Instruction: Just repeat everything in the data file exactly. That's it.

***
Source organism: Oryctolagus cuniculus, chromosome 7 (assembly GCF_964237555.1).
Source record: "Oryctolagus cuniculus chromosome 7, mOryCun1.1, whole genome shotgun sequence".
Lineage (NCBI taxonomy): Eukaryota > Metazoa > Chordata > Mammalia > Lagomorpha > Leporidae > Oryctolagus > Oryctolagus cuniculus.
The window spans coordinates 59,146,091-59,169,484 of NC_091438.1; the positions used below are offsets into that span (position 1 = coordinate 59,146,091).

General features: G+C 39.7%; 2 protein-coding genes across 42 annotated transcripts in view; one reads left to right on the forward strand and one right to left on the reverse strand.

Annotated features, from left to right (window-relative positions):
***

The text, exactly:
Source organism: Oryctolagus cuniculus, chromosome 7 (assembly GCF_964237555.1).
Source record: "Oryctolagus cuniculus chromosome 7, mOryCun1.1, whole genome shotgun sequence".
Lineage (NCBI taxonomy): Eukaryota > Metazoa > Chordata > Mammalia > Lagomorpha > Leporidae > Oryctolagus > Oryctolagus cuniculus.
The window spans coordinates 59,146,091-59,169,484 of NC_091438.1; the positions used below are offsets into that span (position 1 = coordinate 59,146,091).

General features: G+C 39.7%; 2 protein-coding genes across 42 annotated transcripts in view; one reads left to right on the forward strand and one right to left on the reverse strand.

Annotated features, from left to right (window-relative positions):